Monday, April 11, 2016

Impressions from April 2016 General Conference: Sunday Morning session

President Thomas S. Monson

Four new temples!  Exciting!  It seems like President Monson’s message was pretty short and sweet this time. There wasn’t the little build-up to the announcement that he’s done in the past that kind of gets you on the edge of your seat. He just launched into it as though there wasn’t a moment to lose.  It gave me the impression of urgency.

I appreciated the reminder that the doors of history turn on small hinges and so do people’s lives.  It’s a hint to be careful about even the small choices. 
More quotables: “Choose to build up great and powerful faith.” “Choose the harder right instead of the easier wrong.”

Bonnie L. Oscarson

Great story about the mother who had taught lessons about eternal families and knew the doctrine, but had to decide whether she really believed it when her son was airlifted to another hospital with bad pneumonia.  That’s the thing about doctrine; occasionally things happen in life that present you with the choice to really trust the doctrine and live it or cave in and fall to pieces.  Those kinds of experiences kick one out of complacency pretty quick.

This whole talk was a review of the magnificent blessings we enjoy as part of the gospel. And it is true that it can be easy to take them for granted.  Which is why talks like this are needed.

W. Christopher Waddell (Pres. Bishopric 2nd counselor)

This was another great reminder to keep focused on Christ and how it can give us peace.   Moving story about the new member couple who had just lost their son and were devastated at the thought that they would never see him again, then their joy at learning he had been born in the covenant because they had been sealed in the temple before he was born.  My heart bled for that couple, and I was so happy someone was able to explain those blessings to them.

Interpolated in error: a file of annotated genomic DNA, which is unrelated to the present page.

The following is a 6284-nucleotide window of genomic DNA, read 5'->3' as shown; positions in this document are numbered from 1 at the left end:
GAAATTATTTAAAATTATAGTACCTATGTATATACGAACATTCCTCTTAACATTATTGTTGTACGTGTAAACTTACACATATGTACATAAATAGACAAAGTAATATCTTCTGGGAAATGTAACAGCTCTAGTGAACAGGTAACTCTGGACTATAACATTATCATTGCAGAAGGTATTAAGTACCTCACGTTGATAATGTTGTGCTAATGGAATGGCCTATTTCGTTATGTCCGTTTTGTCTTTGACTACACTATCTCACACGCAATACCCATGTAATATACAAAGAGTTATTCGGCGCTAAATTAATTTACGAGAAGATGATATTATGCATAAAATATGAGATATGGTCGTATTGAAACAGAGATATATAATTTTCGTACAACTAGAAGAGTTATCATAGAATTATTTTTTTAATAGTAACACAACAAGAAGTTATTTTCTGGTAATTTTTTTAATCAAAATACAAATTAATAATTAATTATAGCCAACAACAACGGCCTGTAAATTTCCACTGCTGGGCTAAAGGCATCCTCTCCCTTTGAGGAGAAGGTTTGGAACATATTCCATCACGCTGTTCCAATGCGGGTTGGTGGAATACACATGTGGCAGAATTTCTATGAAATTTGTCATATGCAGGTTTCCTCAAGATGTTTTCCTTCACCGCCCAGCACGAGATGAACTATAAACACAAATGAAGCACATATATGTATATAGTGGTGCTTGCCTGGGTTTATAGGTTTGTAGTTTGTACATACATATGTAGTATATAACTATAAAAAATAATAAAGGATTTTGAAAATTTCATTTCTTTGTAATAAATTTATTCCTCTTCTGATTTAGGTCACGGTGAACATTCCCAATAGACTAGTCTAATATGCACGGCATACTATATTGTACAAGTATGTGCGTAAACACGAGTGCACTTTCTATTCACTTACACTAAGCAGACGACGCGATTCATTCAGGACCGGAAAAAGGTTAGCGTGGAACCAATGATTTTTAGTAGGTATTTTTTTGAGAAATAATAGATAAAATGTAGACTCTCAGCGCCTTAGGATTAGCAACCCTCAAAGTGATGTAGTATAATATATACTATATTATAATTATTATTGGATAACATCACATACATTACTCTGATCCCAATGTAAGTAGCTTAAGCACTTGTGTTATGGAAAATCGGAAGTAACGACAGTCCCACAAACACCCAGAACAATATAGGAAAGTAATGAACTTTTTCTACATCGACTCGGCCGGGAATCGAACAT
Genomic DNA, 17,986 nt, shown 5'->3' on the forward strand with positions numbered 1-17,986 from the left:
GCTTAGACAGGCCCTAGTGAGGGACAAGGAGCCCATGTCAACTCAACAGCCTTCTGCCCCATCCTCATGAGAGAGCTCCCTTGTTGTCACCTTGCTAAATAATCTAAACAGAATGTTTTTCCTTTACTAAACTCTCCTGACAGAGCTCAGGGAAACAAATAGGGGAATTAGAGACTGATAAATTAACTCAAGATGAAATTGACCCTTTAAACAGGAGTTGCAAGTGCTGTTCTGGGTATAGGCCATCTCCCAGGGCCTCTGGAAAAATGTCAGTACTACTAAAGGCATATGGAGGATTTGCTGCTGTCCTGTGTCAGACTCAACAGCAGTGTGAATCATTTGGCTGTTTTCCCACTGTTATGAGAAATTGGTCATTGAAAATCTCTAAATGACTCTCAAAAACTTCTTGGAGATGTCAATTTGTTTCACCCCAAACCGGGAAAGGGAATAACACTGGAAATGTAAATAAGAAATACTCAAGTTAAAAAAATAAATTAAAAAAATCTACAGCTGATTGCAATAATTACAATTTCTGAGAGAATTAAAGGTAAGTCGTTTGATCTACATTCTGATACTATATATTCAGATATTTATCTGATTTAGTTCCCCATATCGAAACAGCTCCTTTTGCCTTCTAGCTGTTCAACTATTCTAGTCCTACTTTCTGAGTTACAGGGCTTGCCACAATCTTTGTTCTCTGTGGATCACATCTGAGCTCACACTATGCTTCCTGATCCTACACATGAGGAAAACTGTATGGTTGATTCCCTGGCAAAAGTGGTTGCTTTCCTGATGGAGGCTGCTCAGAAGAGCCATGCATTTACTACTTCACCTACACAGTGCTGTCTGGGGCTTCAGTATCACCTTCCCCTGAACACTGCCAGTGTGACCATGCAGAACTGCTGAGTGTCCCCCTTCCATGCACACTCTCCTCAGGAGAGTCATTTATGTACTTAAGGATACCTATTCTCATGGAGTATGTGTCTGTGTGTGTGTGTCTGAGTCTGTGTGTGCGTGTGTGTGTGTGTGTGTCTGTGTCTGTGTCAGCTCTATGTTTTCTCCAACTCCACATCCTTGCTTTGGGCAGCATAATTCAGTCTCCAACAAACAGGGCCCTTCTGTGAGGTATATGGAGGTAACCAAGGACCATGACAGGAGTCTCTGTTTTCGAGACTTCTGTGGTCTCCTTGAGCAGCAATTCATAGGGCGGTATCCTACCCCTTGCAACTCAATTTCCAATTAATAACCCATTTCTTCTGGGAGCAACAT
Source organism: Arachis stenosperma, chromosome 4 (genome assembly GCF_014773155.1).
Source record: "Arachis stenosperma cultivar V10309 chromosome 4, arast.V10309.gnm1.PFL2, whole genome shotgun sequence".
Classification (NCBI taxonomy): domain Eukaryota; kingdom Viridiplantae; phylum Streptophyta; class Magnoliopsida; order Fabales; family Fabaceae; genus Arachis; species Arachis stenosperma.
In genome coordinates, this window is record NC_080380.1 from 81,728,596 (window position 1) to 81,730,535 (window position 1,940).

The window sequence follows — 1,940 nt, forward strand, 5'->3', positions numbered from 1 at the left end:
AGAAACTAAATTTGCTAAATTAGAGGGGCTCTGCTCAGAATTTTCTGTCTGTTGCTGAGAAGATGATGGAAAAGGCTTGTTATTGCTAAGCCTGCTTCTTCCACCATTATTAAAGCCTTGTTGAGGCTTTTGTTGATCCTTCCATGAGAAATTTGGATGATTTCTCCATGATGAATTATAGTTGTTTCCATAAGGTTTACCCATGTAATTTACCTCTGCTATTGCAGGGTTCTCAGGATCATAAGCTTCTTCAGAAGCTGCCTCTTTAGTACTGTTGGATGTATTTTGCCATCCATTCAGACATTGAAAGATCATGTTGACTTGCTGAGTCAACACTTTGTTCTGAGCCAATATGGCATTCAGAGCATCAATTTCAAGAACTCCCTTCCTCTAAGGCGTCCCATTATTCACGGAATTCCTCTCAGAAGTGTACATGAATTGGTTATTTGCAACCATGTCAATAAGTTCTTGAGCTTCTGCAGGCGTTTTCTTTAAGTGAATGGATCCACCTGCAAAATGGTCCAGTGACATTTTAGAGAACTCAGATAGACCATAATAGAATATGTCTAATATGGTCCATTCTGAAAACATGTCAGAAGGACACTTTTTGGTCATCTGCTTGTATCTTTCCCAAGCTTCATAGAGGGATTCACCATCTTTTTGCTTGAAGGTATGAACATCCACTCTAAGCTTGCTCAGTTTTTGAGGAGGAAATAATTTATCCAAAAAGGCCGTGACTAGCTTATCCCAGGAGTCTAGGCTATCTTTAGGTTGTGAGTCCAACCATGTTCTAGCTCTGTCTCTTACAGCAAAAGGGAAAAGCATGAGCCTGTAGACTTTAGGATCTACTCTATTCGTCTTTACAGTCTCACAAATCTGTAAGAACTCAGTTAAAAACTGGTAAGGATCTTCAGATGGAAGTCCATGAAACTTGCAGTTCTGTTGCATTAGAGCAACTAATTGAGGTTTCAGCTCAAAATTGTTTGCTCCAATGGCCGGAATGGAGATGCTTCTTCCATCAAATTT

I loved the principle Elder Waddell taught that it will protect us from the mocking in the great and spacious building if we partake continuously from the tree of life rather than stop partaking.

D. Todd Christofferson (12)

I appreciate that he called for fathers to be portrayed better in media. It really is a problem. But I don’t think it is going to improve anytime soon because in real life, good fathers make a big difference and in fiction, that removes sources of conflict that keep a story going.  Fathers have real power for good, so media will portray fathers as powerless or absent so other characters can have trouble to deal with. Or they will weaken them by making them only a source of comic relief. 

I loved the story of the father who prayed for his son every morning before going to work. That kind of thing can make a big impression.  It’s something mothers can do, not just fathers. 

Quentin L. Cook (12)

I loved the story about the excitement of the missionaries in Thailand concerning the announcement of a temple in Bangkok.  It reminds me of how excited I was about the announcement of a temple in Gilbert, AZ.  I think I called a bunch of people.  I also felt some connection to it because my husband and I have visited Bangkok before and have gone to church there.  I can imagine it.